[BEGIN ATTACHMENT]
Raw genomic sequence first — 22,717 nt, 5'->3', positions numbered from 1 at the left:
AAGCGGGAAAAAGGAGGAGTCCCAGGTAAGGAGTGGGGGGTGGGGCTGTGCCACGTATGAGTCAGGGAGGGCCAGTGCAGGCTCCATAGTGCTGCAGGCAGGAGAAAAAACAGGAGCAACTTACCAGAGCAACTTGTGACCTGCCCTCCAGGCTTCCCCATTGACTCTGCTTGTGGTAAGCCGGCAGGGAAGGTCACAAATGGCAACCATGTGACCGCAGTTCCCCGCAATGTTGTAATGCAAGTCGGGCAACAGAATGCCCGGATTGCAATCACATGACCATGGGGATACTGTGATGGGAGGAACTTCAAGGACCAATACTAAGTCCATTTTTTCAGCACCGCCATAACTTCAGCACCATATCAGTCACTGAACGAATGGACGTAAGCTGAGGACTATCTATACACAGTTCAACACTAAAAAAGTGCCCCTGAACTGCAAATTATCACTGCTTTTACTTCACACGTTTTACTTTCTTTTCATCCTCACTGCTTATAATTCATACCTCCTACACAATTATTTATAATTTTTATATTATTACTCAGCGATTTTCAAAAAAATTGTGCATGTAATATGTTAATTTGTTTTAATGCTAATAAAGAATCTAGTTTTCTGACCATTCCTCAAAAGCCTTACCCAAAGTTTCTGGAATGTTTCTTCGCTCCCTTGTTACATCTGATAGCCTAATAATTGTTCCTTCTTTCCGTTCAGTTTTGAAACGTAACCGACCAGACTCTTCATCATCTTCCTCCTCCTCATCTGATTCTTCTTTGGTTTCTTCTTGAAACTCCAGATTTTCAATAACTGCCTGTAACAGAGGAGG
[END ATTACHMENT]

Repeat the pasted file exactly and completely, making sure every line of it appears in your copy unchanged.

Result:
Raw genomic sequence first — 22,717 nt, 5'->3', positions numbered from 1 at the left:
AAGCGGGAAAAAGGAGGAGTCCCAGGTAAGGAGTGGGGGGTGGGGCTGTGCCACGTATGAGTCAGGGAGGGCCAGTGCAGGCTCCATAGTGCTGCAGGCAGGAGAAAAAACAGGAGCAACTTACCAGAGCAACTTGTGACCTGCCCTCCAGGCTTCCCCATTGACTCTGCTTGTGGTAAGCCGGCAGGGAAGGTCACAAATGGCAACCATGTGACCGCAGTTCCCCGCAATGTTGTAATGCAAGTCGGGCAACAGAATGCCCGGATTGCAATCACATGACCATGGGGATACTGTGATGGGAGGAACTTCAAGGACCAATACTAAGTCCATTTTTTCAGCACCGCCATAACTTCAGCACCATATCAGTCACTGAACGAATGGACGTAAGCTGAGGACTATCTATACACAGTTCAACACTAAAAAAGTGCCCCTGAACTGCAAATTATCACTGCTTTTACTTCACACGTTTTACTTTCTTTTCATCCTCACTGCTTATAATTCATACCTCCTACACAATTATTTATAATTTTTATATTATTACTCAGCGATTTTCAAAAAAATTGTGCATGTAATATGTTAATTTGTTTTAATGCTAATAAAGAATCTAGTTTTCTGACCATTCCTCAAAAGCCTTACCCAAAGTTTCTGGAATGTTTCTTCGCTCCCTTGTTACATCTGATAGCCTAATAATTGTTCCTTCTTTCCGTTCAGTTTTGAAACGTAACCGACCAGACTCTTCATCATCTTCCTCCTCCTCATCTGATTCTTCTTTGGTTTCTTCTTGAAACTCCAGATTTTCAATAACTGCCTGTAACAGAGGAGG